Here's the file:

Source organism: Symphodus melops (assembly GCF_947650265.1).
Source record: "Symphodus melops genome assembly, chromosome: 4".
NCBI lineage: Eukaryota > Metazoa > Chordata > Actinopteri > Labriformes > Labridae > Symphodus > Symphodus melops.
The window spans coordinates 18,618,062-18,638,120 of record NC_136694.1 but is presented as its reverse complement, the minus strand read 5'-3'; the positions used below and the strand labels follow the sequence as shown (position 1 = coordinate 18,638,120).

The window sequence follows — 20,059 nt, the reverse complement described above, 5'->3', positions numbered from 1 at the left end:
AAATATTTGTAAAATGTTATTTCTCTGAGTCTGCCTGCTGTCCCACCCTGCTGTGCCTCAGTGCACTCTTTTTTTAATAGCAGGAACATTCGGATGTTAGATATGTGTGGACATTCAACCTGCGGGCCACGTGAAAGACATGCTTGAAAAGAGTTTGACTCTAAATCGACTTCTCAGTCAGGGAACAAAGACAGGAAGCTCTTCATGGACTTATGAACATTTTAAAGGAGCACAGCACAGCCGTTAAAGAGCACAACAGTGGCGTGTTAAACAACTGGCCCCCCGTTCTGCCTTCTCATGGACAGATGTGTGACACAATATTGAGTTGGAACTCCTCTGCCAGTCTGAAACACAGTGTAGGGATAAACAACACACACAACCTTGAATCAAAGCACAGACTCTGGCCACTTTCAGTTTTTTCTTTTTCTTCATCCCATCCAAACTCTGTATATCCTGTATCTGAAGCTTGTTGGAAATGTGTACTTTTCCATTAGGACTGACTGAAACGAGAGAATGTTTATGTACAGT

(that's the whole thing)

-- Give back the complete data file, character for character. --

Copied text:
Source organism: Symphodus melops (assembly GCF_947650265.1).
Source record: "Symphodus melops genome assembly, chromosome: 4".
NCBI lineage: Eukaryota > Metazoa > Chordata > Actinopteri > Labriformes > Labridae > Symphodus > Symphodus melops.
The window spans coordinates 18,618,062-18,638,120 of record NC_136694.1 but is presented as its reverse complement, the minus strand read 5'-3'; the positions used below and the strand labels follow the sequence as shown (position 1 = coordinate 18,638,120).

The window sequence follows — 20,059 nt, the reverse complement described above, 5'->3', positions numbered from 1 at the left end:
AAATATTTGTAAAATGTTATTTCTCTGAGTCTGCCTGCTGTCCCACCCTGCTGTGCCTCAGTGCACTCTTTTTTTAATAGCAGGAACATTCGGATGTTAGATATGTGTGGACATTCAACCTGCGGGCCACGTGAAAGACATGCTTGAAAAGAGTTTGACTCTAAATCGACTTCTCAGTCAGGGAACAAAGACAGGAAGCTCTTCATGGACTTATGAACATTTTAAAGGAGCACAGCACAGCCGTTAAAGAGCACAACAGTGGCGTGTTAAACAACTGGCCCCCCGTTCTGCCTTCTCATGGACAGATGTGTGACACAATATTGAGTTGGAACTCCTCTGCCAGTCTGAAACACAGTGTAGGGATAAACAACACACACAACCTTGAATCAAAGCACAGACTCTGGCCACTTTCAGTTTTTTCTTTTTCTTCATCCCATCCAAACTCTGTATATCCTGTATCTGAAGCTTGTTGGAAATGTGTACTTTTCCATTAGGACTGACTGAAACGAGAGAATGTTTATGTACAGT